Althea Gibson was an American tennis player and professional golfer. In 1956, she became the first African American to win a Grand Slam title.
In 1999, Serena Williams was seeking advice on how to succeed at the highest level of international tennis. She sought out Althea Gibson, the first black person to win three of the four grand slam singles championships back in the 1950s. Althea had battled not only the best female players of the time but the discrimination that barred black players from competing at the highest level.
Althea Gibson was born in 1927 to share-croppers in South Carolina, USA. Her family moved to Harlem, New York City, when she was young. Learning to play on the street, by 1939 she was the NYC women’s paddle tennis champion. Her neighbourhood clubbed together to pay for membership and lessons at the nearby tennis club. She quickly progressed to winning the national championships of the American Tennis Association (ATA), an association for African-American players.
However, the precursor to the US Open, the United States National Championships, remained closed to her. Officially, there was no bar on racial grounds. However, players needed to accumulate points at sanctioned tournaments and many of these were held at white-only clubs that Althea could not enter. Alice Marble – who had won 18 grand slam titles in the 1930s – was one of the people to lobby against Althea’s exclusion from top-flight tennis. In 1950, the Nationals organisers invited Althea to play, getting around the bar. She was the first black player to step foot on the Forest Hills courts.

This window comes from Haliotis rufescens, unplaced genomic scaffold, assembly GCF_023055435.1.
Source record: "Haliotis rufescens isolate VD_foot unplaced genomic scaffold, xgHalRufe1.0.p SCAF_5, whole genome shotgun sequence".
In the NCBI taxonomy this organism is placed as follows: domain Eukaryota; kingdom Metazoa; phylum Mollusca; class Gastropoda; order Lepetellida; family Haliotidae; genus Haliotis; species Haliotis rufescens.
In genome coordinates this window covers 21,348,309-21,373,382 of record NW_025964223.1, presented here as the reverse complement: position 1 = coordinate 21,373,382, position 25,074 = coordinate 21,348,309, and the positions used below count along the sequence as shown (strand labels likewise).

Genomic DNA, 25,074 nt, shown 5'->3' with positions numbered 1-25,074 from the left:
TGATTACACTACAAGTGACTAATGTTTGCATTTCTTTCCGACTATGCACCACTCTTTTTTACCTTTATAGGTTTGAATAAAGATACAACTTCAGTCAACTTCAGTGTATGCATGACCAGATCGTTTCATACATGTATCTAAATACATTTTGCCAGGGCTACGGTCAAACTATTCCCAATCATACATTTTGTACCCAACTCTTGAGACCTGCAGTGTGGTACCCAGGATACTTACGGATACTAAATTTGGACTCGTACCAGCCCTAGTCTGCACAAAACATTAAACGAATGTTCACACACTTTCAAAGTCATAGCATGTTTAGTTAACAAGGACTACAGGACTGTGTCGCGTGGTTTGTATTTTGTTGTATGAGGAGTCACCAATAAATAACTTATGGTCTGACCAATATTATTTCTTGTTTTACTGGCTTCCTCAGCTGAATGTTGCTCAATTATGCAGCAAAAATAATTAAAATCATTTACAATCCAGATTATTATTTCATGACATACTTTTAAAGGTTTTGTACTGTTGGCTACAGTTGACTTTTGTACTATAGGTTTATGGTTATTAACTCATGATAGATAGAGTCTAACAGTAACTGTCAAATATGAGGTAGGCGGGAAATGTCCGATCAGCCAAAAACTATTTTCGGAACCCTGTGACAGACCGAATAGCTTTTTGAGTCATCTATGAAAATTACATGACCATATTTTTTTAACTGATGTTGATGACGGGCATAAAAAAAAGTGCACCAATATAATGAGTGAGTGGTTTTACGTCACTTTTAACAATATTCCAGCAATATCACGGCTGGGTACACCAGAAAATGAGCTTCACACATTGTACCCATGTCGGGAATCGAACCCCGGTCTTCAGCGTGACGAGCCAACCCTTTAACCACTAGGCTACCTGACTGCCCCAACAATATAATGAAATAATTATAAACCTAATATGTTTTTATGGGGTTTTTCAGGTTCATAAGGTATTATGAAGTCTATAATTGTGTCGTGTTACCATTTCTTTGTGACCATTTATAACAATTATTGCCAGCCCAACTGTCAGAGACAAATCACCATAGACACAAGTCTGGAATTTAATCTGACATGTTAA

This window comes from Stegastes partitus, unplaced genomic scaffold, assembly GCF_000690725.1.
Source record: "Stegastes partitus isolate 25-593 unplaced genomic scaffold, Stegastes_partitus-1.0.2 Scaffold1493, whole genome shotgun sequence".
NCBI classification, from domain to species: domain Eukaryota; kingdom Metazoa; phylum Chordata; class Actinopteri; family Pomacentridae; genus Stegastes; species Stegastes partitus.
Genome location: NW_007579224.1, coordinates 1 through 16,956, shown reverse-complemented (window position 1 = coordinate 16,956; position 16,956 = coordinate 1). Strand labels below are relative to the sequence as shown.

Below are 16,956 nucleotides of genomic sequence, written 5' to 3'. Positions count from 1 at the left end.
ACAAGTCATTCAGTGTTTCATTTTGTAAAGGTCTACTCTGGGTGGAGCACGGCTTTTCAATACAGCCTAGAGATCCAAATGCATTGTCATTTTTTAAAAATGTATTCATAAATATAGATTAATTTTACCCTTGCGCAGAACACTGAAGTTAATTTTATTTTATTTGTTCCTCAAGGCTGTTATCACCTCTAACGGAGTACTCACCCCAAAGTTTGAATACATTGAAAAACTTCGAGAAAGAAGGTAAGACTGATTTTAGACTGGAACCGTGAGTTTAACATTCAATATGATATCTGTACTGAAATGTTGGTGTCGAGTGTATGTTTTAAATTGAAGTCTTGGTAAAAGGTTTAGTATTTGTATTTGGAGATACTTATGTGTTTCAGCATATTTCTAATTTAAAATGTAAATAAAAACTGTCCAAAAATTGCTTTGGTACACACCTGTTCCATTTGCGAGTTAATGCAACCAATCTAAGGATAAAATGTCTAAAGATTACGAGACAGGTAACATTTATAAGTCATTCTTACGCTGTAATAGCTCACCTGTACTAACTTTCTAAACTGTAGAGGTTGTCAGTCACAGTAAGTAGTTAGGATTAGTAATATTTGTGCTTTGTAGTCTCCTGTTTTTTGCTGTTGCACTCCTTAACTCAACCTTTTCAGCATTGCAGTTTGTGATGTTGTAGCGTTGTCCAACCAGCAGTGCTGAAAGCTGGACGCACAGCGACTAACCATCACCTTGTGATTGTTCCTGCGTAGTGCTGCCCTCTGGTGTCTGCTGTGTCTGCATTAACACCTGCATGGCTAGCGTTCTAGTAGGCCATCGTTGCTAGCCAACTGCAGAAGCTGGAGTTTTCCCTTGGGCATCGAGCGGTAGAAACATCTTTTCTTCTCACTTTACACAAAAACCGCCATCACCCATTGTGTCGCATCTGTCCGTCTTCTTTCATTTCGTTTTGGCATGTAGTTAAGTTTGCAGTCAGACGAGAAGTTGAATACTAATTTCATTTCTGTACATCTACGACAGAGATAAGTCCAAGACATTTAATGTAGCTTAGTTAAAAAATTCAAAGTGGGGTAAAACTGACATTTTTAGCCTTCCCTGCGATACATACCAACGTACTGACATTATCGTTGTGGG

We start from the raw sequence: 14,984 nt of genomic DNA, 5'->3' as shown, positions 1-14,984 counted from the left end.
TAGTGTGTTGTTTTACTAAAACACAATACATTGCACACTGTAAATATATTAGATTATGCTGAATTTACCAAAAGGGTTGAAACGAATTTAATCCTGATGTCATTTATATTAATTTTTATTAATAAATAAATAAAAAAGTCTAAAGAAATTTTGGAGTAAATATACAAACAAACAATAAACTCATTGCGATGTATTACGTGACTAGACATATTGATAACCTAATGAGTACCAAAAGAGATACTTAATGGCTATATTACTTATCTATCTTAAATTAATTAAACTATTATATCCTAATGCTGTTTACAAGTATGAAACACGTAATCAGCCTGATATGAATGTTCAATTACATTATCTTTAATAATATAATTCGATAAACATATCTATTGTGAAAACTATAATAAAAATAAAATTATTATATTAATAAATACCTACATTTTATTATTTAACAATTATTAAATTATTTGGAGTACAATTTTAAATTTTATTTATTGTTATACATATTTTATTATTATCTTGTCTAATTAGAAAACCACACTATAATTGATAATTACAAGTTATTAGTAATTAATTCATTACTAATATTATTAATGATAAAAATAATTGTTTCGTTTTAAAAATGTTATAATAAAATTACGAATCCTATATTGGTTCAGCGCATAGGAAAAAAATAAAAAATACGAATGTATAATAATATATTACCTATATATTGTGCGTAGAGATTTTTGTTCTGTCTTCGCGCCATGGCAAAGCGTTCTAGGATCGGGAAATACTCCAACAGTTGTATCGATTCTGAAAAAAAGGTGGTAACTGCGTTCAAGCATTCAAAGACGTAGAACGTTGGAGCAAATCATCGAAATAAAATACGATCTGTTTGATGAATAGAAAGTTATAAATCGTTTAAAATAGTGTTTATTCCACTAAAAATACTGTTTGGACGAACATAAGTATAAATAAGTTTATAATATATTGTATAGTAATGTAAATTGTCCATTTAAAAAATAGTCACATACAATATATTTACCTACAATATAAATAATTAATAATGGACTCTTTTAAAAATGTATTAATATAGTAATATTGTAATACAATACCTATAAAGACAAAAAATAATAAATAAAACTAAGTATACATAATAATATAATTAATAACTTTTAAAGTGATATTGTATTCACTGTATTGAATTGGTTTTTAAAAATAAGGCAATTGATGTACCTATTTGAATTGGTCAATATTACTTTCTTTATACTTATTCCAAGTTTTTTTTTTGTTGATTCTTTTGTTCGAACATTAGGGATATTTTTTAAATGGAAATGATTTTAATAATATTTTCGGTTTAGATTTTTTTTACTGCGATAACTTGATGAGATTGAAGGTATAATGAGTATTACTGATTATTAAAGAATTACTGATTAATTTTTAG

From then on, her career soared. In 1951, she was the first black player at Wimbledon. And in 1956 she became the first black player to win a grand slam tournament when she won both the French Open single and doubles championships. Wimbledon followed, first with a doubles win in 1956, then the singles in 1957. Returning from London, she became the second black person to receive a ticker tape parade through NYC.
Later that year she won the US Nationals singles championship. In the space of two years, she became the singles champion in three of the four grand slams, as well as winning various doubles championships and reaching the finals of the Australian Open. She crowned 1957 by being named the female athlete of the year by Associated Press and becoming the first black woman to appear on the cover of Timemagazine.
The grand slams, however, didn’t pay. Retiring from the amateur game, Althea found she had to fight the same battles all over again on the professional circuit. Switching to golf, many clubhouses would still not let her in. By the 1980s, after a stroke, she could no longer make rent or cover her medication costs. The tennis organisations did not respond to her requests for help but the tennis community did raising funds to support her. Althea Gibson died in 2003, having lived long enough to see Serena Williams follow her footsteps